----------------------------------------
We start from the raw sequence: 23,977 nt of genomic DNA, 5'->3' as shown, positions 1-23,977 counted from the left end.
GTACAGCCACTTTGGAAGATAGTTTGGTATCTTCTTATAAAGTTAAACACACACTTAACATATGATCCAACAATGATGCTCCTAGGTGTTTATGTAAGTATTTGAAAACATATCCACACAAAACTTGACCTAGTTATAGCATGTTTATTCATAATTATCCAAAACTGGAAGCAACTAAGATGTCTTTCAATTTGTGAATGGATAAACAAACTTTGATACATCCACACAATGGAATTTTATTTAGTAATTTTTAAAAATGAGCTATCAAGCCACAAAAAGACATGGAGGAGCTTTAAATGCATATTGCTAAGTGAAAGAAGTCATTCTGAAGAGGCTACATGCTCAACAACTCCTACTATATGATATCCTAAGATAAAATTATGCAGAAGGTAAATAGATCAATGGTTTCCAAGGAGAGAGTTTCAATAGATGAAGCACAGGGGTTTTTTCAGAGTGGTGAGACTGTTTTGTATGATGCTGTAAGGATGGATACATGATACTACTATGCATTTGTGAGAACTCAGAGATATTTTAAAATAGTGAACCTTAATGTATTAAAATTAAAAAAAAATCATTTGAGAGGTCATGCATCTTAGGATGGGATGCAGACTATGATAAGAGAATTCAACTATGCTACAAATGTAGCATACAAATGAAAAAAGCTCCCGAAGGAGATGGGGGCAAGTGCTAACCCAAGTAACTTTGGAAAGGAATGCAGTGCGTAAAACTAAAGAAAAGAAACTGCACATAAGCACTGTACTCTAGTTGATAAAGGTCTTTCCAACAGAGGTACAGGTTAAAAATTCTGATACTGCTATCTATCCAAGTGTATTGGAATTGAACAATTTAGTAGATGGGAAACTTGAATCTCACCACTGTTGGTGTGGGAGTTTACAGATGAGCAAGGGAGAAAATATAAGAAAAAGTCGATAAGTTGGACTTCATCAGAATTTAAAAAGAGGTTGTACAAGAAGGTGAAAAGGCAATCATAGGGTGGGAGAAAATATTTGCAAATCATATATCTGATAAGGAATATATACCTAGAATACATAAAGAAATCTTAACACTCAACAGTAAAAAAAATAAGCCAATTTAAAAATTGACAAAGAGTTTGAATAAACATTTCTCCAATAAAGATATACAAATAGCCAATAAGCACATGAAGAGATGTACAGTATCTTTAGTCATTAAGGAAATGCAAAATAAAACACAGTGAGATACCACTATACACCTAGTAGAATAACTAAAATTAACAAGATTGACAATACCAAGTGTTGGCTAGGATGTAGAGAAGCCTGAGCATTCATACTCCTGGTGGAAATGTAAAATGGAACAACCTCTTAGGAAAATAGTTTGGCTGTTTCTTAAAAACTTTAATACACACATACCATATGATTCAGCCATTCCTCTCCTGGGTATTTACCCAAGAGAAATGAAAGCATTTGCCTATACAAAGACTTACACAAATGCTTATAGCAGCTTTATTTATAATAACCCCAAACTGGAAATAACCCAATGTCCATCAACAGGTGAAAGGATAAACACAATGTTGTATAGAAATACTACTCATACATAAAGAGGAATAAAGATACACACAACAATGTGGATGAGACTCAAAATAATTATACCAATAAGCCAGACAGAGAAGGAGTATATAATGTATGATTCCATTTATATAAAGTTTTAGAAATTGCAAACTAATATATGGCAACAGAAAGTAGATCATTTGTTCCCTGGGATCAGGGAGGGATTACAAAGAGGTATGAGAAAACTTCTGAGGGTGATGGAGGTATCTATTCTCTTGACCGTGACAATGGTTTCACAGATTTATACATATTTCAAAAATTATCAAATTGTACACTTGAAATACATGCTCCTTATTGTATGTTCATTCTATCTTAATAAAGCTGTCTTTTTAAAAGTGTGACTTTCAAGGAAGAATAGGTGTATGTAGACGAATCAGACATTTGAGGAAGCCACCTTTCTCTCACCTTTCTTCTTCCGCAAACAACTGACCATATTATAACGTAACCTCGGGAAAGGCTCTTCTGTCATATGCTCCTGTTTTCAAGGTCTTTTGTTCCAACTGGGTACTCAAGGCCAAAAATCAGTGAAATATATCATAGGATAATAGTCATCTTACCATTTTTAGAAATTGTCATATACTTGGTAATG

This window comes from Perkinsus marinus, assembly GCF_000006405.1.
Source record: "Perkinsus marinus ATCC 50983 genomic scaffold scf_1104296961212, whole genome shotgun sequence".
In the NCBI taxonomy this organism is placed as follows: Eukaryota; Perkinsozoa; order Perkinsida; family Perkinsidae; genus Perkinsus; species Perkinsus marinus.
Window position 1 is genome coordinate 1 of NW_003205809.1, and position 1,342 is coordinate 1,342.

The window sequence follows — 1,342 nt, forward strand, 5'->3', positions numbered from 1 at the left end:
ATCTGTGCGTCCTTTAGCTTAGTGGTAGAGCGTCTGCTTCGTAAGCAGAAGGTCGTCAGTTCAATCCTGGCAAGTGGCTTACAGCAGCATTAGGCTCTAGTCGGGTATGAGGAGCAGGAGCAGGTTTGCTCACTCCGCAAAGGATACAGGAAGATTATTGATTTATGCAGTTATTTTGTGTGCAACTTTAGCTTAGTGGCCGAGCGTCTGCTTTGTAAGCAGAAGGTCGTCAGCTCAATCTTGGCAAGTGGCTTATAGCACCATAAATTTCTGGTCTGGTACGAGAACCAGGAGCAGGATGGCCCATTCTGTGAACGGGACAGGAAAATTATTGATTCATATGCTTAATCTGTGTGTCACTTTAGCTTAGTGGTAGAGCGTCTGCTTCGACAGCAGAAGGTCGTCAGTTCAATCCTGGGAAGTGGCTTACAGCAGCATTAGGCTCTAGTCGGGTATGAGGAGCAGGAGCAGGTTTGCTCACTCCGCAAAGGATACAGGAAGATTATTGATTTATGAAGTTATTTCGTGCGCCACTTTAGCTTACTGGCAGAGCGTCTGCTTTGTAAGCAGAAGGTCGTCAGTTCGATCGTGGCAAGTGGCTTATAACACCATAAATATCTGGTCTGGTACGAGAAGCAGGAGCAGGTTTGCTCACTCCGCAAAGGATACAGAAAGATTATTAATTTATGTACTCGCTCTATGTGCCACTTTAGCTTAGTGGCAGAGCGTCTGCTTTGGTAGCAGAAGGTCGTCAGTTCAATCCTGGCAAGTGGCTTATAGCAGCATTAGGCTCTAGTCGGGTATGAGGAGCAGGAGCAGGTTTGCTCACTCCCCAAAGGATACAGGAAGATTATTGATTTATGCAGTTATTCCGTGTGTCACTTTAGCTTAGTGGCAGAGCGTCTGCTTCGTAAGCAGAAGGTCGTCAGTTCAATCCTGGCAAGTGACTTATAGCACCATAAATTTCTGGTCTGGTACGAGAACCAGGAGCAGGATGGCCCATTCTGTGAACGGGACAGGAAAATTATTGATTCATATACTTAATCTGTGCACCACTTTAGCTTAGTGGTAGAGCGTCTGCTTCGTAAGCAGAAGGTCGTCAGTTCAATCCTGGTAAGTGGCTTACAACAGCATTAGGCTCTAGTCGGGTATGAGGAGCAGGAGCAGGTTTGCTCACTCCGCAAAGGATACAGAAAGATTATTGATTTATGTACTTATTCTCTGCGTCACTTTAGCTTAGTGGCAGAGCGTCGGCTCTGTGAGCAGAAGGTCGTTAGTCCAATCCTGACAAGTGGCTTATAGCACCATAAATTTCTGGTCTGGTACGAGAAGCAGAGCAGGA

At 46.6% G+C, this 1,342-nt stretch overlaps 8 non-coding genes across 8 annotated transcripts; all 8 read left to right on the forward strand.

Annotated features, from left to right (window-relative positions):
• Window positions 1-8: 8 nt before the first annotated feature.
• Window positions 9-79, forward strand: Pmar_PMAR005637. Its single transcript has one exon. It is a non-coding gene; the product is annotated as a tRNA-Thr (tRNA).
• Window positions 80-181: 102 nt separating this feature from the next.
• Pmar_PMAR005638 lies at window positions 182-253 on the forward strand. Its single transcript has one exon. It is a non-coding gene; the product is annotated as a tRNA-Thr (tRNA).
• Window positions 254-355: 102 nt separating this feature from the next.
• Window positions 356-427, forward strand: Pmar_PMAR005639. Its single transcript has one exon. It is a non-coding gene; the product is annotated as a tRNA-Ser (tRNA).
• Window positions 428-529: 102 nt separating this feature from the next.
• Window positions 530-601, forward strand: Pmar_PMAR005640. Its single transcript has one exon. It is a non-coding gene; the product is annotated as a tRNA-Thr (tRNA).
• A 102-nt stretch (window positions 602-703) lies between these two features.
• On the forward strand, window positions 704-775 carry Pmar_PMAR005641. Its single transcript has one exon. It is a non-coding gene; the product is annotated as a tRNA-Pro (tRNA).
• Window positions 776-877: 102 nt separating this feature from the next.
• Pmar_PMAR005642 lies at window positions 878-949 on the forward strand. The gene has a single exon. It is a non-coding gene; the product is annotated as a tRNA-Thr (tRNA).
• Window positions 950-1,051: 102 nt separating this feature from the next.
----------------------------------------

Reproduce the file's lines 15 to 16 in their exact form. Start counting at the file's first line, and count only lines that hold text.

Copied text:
• Window positions 254-355: 102 nt separating this feature from the next.
• Window positions 356-427, forward strand: Pmar_PMAR005639. Its single transcript has one exon. It is a non-coding gene; the product is annotated as a tRNA-Ser (tRNA).